Tuesday, 2 June 2020

Killing the Passion - Witnesses?

If you want to know what this series is about go to my first post here.

Brian Simmons claims 'the anointing' on him was strong such that people in a local supermarket fell around him as he walked the aisles with his shopping trolley. People simply couldn’t keep their feet while he was around. He insists his ‘staff’ were often witnesses of these events, especially the raising of a child from the dead.

In an interview with Sid Roth, Brian Simmons reveals this and tells how Jesus appeared to him, telling him he should write a new translation of the Bible.

He paints a picture of his having such anointing his ’staff’ asked, on his simply entering a room, ‘What happened to you?’ The dramatisation on the Sid Roth show leaves no doubt many witnessed the most spectacular events marking this man’s life. From his time as a young man in the army to raising the dead in India, nothing about him seems ordinary.

What is interesting is that he doesn’t bring any witnesses of these remarkable events that, he claims, happened before witnesses. This is important because the New Testament offers us extensive witness reports, both to the miracles and ministry of Jesus, and to his resurrection. Indeed, Paul tells us Jesus appeared to more than 500, most of whom he assures us were still alive at the time of writing. Luke bases his whole gospel on thorough-going research and eye-witness accounts. (Lk.1:1-4)

The one time any eye-witness of any of Brian Simmons' claims is found the report goes disastrously against him. In his talk on YouTube, Exposing the Agenda and Origins of ‘The Passion Translation,’ Mike Winger tells us he spoke to someone from New Tribes/Ethnos 360, the group with which Brian Simmons worked among the Hakuna people in central America. Simmons claims he was directly involved in translating the New Testament, working with Wycliffe Translators.

The witness, Jerry McDaniels, who had worked among these people for thirty years, emphatically stated Brian Simmons was not involved in translation, but was a church planter. Simmons goes to lengths to feign humility, pointing out he was a ‘co-translator’ but witness evidence states he was nothing of the sort. Indeed, his account is full of holes and the only thing we can be certain of is he was there.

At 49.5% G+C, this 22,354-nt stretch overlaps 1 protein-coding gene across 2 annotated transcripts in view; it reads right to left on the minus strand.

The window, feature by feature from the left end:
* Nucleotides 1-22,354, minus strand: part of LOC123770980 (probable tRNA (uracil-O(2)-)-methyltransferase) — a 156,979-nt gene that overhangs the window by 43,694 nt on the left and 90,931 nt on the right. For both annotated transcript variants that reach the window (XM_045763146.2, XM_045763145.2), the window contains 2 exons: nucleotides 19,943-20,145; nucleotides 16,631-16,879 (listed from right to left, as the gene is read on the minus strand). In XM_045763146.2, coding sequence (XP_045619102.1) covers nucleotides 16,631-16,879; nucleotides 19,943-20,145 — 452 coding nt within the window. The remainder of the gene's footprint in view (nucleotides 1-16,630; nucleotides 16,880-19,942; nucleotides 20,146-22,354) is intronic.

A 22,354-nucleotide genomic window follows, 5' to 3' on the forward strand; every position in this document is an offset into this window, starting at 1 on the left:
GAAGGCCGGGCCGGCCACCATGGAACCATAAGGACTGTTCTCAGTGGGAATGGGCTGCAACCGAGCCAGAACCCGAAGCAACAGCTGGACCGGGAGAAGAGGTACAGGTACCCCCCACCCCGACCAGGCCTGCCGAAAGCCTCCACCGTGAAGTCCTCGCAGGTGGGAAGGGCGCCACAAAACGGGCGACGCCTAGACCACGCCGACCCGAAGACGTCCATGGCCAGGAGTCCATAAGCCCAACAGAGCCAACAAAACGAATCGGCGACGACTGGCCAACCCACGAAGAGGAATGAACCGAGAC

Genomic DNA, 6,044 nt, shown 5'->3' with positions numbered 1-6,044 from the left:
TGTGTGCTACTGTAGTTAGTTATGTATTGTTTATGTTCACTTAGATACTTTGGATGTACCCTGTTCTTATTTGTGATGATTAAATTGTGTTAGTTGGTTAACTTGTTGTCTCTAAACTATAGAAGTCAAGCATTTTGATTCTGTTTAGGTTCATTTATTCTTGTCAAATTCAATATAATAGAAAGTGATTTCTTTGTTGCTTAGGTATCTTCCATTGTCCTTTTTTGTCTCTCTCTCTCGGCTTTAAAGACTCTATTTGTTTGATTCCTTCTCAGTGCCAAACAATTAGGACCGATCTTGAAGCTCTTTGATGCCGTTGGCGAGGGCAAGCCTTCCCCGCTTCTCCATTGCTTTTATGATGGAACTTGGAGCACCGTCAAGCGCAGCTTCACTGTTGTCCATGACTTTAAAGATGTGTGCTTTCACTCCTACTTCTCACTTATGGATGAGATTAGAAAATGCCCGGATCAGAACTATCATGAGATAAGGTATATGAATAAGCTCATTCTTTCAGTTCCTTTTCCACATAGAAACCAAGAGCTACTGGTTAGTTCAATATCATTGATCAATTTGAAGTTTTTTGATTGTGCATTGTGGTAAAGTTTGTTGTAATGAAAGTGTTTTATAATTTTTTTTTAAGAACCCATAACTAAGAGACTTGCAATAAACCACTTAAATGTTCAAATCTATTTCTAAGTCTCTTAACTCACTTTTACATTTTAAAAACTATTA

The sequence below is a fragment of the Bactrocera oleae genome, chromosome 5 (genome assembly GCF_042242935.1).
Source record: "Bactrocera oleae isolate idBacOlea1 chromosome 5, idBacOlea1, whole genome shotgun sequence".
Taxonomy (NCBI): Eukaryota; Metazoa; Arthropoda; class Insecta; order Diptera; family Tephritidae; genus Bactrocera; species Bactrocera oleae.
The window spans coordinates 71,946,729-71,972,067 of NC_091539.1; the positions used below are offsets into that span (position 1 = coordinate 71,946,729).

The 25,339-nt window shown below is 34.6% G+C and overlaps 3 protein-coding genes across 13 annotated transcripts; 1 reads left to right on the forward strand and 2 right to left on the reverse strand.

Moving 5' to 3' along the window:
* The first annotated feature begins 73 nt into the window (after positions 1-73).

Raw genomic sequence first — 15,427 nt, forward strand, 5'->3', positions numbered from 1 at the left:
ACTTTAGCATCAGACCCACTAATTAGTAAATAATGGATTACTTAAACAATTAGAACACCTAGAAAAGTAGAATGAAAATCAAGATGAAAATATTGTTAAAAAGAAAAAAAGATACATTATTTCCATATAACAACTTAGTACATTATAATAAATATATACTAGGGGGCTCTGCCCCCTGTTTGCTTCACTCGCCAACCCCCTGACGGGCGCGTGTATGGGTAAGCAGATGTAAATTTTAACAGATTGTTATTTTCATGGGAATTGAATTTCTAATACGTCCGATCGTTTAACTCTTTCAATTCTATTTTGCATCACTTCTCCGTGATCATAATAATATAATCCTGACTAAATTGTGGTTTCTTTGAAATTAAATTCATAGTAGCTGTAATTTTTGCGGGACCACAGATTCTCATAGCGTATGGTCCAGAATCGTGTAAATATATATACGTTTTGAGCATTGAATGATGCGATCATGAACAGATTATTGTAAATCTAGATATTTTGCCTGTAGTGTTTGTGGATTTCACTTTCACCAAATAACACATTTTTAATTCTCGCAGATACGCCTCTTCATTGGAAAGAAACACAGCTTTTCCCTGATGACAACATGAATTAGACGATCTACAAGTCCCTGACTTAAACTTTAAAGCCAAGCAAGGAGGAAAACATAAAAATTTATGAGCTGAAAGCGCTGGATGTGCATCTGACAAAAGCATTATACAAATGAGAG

You can find the relevant information about 25 minutes into Mike Winger’s film, although the whole film is well worth your time and attention. I had some difficulties with audio/video synch but treat it as a podcast and it’s fine. A full transcript can be brought up to the right of the screen and that’s helpful.

In the film, Mike Winger promises to find statements from New Tribes/Ethnos 360 distancing themselves from Brian Simmons, his claims, and work. That can be found here.

What is tragic, indeed criminal, is that people are reading this man’s Bible ‘translation’ thinking it is the Bible. It is not! I would recommend the New World Translation before I would this. His account of it sounds like something Joseph Smith would have said, the whole thing appearing to have been channelled like the Book of Mormon. This is emphatically not the Bible but Brian Simmons appears to be making an awful lot of money out of it.

Today's text for comparison is Romans 15:13

May the God of hope fill you with all joy and peace in believing, so that by the power of the Holy Spirit you may abound in hope.’ ESV

Now may God, the inspiration and fountain of hope, fill you to overflowing with uncontainable joy and perfect peace as you trust in him. And may the power of the Holy Spirit continually surround your life with his super-abundance until you radiate with hope!’ TPT

So many words again, and not in the text. He reminds me of people who will tell you, ‘this is how I like to think about God.’ So it is this is what Brian Simmons likes to think this verse means, indeed what it might have said if only Paul had Brian Simmons to guide his hand and not just the Holy Spirit.

Three key words in his ‘translation’ stand out: fountain, uncontainable, and radiate. None are in the text. He clearly wants to impress upon us the idea of ‘outpouring,’ speaking to the popular NAR teaching of God’s pouring power into us and us in turn overflowing with power that will take over the church and finally the world.

The key word in the text is ‘hope.’ It is a link word back to verse 12 which takes us back to Isaiah 11, a text that speaks of the nations inquiring about Jesus, ‘the shoot from the stump of Jesse.’ Jesse is King David’s father, the shoot is Jesus, and the Gentiles will hope in him. Not in a supernatural church but in a supernatural Saviour.

The hope, joy, and peace Paul writes about come from knowing we are experiencing the fulfilment of prophecy and our inclusion in God’s great purposes in salvation. There is hope in none other and now we know that hope and rejoice.

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